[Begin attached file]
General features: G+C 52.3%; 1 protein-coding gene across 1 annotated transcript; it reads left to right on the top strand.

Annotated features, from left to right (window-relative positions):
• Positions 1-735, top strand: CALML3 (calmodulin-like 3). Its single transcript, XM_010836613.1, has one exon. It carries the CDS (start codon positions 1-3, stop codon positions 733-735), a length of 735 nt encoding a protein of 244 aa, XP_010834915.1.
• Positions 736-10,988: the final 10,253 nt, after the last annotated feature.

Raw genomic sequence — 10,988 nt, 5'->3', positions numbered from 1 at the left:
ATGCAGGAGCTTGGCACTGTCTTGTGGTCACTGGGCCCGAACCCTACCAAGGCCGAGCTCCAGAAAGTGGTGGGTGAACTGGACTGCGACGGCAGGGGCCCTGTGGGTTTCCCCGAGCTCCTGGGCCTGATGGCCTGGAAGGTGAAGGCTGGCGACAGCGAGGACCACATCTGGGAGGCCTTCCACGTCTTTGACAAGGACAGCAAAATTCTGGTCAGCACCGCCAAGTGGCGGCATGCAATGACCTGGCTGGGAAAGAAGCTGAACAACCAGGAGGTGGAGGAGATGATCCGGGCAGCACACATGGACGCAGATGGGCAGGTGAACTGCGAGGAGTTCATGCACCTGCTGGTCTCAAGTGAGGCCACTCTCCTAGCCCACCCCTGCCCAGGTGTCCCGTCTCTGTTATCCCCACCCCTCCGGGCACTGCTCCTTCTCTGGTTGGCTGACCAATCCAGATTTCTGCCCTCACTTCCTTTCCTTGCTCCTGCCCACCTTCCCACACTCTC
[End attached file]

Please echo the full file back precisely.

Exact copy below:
General features: G+C 52.3%; 1 protein-coding gene across 1 annotated transcript; it reads left to right on the top strand.

Annotated features, from left to right (window-relative positions):
• Positions 1-735, top strand: CALML3 (calmodulin-like 3). Its single transcript, XM_010836613.1, has one exon. It carries the CDS (start codon positions 1-3, stop codon positions 733-735), a length of 735 nt encoding a protein of 244 aa, XP_010834915.1.
• Positions 736-10,988: the final 10,253 nt, after the last annotated feature.

Raw genomic sequence — 10,988 nt, 5'->3', positions numbered from 1 at the left:
ATGCAGGAGCTTGGCACTGTCTTGTGGTCACTGGGCCCGAACCCTACCAAGGCCGAGCTCCAGAAAGTGGTGGGTGAACTGGACTGCGACGGCAGGGGCCCTGTGGGTTTCCCCGAGCTCCTGGGCCTGATGGCCTGGAAGGTGAAGGCTGGCGACAGCGAGGACCACATCTGGGAGGCCTTCCACGTCTTTGACAAGGACAGCAAAATTCTGGTCAGCACCGCCAAGTGGCGGCATGCAATGACCTGGCTGGGAAAGAAGCTGAACAACCAGGAGGTGGAGGAGATGATCCGGGCAGCACACATGGACGCAGATGGGCAGGTGAACTGCGAGGAGTTCATGCACCTGCTGGTCTCAAGTGAGGCCACTCTCCTAGCCCACCCCTGCCCAGGTGTCCCGTCTCTGTTATCCCCACCCCTCCGGGCACTGCTCCTTCTCTGGTTGGCTGACCAATCCAGATTTCTGCCCTCACTTCCTTTCCTTGCTCCTGCCCACCTTCCCACACTCTC